VA slapped over credit monitoring
The U.S. Department of Veteran's Affairs (VA) has been offering and publicizing free credit monitoring services in response to the data breach affecting 26.5 million veterans and about 2.2 million active duty personnel. But a federal judge has ordered them to stop publicizing it.
The VA has said it will offer a year of free credit counseling to veterans who are now at heightened risk for identity fraud due to the breach, in which computer hardware containing the personal data was stolen from the home of a VA employee during a burglary. According to published reports, lawyers for the veterans claim the VA proposal is "misleading and incomplete" because it doesn't adequately inform those who accept the offer whether they are giving up the right to seek other remedies.
The matter will be discussed at a hearing Friday before Judge William Bertelsman of the U.S. District Court for the Eastern District of Kentucky.
Symantec readies anti-data fraud tool
Cupertino, Calif.-based antivirus giant Symantec Corp. has announced that in September it will release a beta version of a security software product that bolsters a computer's defenses against thieves who target ecommerce and banking sites.
Norton Confidential is designed to detect when a Web site or malicious program is trying to steal a username or password using phishing techniques, Symantec said. The Anti-Phishing Working Group, a consortium of companies and researchers, recorded a record 20,109 unique phishing attacks last month.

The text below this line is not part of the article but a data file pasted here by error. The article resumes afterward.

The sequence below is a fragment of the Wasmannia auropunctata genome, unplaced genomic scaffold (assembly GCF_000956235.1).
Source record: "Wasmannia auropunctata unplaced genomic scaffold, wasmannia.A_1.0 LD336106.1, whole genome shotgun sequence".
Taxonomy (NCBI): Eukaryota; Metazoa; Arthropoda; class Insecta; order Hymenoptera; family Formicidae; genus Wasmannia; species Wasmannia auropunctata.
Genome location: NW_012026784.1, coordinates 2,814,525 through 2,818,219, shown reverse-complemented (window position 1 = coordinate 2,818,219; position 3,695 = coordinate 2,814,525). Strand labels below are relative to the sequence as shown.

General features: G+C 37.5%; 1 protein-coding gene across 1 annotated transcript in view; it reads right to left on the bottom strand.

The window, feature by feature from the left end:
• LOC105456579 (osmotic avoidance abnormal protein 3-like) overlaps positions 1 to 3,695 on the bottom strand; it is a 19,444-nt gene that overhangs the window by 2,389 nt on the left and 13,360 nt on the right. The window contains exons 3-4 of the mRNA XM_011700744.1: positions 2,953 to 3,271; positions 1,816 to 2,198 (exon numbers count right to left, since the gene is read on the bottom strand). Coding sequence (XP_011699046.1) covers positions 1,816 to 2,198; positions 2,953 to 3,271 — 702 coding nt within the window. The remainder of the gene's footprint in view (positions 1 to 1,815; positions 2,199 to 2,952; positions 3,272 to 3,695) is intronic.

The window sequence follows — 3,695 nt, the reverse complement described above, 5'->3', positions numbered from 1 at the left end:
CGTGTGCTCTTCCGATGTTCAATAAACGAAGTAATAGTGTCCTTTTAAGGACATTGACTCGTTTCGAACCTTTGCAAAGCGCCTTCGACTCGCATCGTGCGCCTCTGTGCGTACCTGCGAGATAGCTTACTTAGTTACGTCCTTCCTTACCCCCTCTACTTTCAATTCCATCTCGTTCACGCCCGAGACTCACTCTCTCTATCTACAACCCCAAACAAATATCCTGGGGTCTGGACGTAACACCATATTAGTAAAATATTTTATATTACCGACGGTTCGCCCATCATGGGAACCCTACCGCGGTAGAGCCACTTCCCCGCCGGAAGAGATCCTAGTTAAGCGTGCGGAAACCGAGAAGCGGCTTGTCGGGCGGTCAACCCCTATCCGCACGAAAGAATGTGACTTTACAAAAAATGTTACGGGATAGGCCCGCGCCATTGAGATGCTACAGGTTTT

The product rollout comes as a growing number of organizations are suffering data breaches that put millions of people at risk for identity fraud.
Norton Confidential will scan Web sites visited by a client machine for fraudulent or suspicious activity. The software will compare a Web site against lists of fraudulent ones. The product will also generate warnings for pages that function like known fraudulent sites.
Security hole surfaces in Trend Micro Control Manager
Attackers could launch malicious code using a flaw in Trend Micro Control Manager, the French Security Incident Response Team (FrSIRT) warned in an advisory Tuesday.
The flaw is due to an input validation error in the logging feature that does not validate user-supplied parameters like usernames before being stored in the log file and displayed via the administrative interface, FrSIRT said. This could be exploited by attackers to cause arbitrary scripting code to be executed by the administrator's browser in the security context of an affected Web site. Trend Micro Control Manager version 3.5 and prior are affected. FrSIRT said vulnerability researcher Darren Bounds discovered the flaw, and Trend Micro has not yet patched the issue.